Part of becoming an upstanding member of society involved getting sober and employed, notions I’d held in contempt before joining the SGI. But soon I was known for my work ethic; I worked hard to get off the clock at 5 sharp for Buddhist activities. 

Even as I won professional renown, I struggled to connect with others. Whether nature or nurture, I’d inherited something more than caution from my father—a penchant for hustling. The real downside was that, because I was always trying to “play” somebody, I could never shake the suspicion that someone else was trying to play me. Behind every word of kindness, thanks or praise, I suspected a hidden motive. It was a reflection of my own life, my own karma, and so was all the harder to shake. My motto since the start of my practice: When in doubt, shakubuku. Whatever my nature, whatever my suspicions, I knew that human revolution was my mentor’s only motive. Walking this path with others was a not a game to be played but a struggle to be shared, and it lent a seriousness to all my relationships. At work, in marriage, in my family, I became known as someone who brought and kept people together. 

In May 2020, at age 75, I pledged to rid myself once and for all of any lingering suspicions lodged in my life. As Nichiren Daishonin says, “[W]hen one resolves to break free from the sufferings of birth and death and attain Buddhahood, one will inevitably encounter … the three obstacles and four devils, just as surely as a shadow follows the body and clouds accompany rain” (“Letter to Misawa,” The Writings of Nichiren Daishonin, vol. 1, p. 894). Aware of this, I actually laughed when the doctors informed me that year that I had breast cancer. “Something suspicious,” was their initial caution. To me, the diagnosis was a message from my Buddha nature: It was time to eliminate suspicion from my life, time to become a person who, like Sensei, has unbridled faith in the potential goodness in all people.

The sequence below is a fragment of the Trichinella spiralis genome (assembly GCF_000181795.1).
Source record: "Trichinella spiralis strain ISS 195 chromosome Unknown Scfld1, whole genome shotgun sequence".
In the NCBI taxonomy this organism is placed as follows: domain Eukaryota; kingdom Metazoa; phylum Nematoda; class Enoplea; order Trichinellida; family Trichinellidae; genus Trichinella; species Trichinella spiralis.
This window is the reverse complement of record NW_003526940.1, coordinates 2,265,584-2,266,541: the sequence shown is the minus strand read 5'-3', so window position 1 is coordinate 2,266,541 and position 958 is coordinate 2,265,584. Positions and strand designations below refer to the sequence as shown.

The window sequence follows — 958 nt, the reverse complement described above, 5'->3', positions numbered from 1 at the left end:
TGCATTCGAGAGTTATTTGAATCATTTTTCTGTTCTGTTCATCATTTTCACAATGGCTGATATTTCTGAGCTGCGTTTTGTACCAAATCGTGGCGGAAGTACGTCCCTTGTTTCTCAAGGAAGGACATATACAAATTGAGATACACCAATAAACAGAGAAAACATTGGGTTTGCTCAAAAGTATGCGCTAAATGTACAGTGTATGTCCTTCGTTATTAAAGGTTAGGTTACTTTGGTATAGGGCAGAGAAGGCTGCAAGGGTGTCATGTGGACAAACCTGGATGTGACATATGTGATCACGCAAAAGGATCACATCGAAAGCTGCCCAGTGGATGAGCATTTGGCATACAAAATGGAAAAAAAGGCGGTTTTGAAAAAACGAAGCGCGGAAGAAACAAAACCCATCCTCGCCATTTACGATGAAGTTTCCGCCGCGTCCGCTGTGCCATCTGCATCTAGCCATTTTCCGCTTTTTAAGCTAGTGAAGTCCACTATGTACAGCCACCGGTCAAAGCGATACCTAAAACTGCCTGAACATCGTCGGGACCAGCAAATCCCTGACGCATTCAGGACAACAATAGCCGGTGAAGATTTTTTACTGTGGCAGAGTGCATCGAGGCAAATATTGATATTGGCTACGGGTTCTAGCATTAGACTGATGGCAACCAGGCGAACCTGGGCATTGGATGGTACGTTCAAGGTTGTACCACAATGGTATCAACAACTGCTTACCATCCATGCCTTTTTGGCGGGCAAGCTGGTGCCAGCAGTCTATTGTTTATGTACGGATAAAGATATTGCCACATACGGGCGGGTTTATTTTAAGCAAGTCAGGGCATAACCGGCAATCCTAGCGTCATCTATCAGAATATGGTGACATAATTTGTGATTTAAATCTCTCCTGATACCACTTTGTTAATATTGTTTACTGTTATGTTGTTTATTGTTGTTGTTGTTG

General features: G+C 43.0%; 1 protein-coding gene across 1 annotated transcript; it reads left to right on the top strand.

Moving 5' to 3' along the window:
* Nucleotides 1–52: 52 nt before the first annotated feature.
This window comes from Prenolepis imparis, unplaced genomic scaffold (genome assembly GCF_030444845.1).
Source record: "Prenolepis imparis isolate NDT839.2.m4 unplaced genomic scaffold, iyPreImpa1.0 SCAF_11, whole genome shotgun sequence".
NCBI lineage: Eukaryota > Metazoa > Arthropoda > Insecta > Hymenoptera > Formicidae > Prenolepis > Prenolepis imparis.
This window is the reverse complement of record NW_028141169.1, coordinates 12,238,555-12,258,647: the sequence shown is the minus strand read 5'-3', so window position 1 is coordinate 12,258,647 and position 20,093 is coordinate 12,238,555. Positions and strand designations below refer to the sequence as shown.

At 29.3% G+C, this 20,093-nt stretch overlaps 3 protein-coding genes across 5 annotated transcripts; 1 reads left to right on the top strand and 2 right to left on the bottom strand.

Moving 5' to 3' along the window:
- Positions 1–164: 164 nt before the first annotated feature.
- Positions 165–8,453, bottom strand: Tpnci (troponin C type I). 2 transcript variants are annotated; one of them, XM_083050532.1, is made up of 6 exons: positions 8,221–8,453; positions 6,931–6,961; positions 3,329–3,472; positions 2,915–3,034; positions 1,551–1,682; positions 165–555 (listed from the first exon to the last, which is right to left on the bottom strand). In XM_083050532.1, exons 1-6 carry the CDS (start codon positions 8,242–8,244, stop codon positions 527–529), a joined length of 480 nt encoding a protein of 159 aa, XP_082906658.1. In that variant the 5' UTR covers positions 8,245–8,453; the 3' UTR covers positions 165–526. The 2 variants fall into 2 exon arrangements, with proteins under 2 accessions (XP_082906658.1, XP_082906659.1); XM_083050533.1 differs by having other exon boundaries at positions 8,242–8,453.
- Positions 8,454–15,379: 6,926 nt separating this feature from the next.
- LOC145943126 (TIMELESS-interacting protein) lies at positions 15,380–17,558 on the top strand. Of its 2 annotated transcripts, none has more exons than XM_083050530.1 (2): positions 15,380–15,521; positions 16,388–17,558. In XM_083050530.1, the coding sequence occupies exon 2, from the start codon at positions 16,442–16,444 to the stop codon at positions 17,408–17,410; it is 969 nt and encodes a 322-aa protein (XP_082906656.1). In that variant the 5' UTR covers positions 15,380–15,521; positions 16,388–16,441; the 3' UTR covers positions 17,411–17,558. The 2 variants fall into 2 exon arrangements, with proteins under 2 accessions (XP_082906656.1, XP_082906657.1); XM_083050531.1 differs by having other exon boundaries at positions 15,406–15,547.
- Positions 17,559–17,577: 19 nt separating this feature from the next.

I’d made another pledge five years earlier while on a training course in Japan. There, I met a senior leader with whom I’d spent a lot of time in my youth. “Well, you’ve really grown,” she told me. And then, “Please don’t let any pioneer die unhappy.” She meant the SGI members of my generation. I determined to beat my cancer, make good on this promise and plant seeds of trust wherever I went.

Emerging from illness (presenting cancer-free in 2021), I returned to a rhythm of home visiting the Many Treasures Group members who went through so much building our kosen-rufu movement in America. 

I’m fortunate to have such friends—especially my wonderful husband of 48 years—with whom to walk the difficult, rewarding path to peace, along which we become stronger, wiser, more trusting—most fully human together.

Q: What advice would you give the youth?

Jean Rosenberg: To the youth, I say, don’t quit the Soka Gakkai. There are as many reasons to leave this organization as there are people in it. People are difficult. But they can also be astonishingly beautiful if you give them the time of day. We can only do our human revolution with others. And to the Many Treasures Group members, I’d just like to say: Let’s learn from the youth!

April 12, 2024, World Tribune, p. 5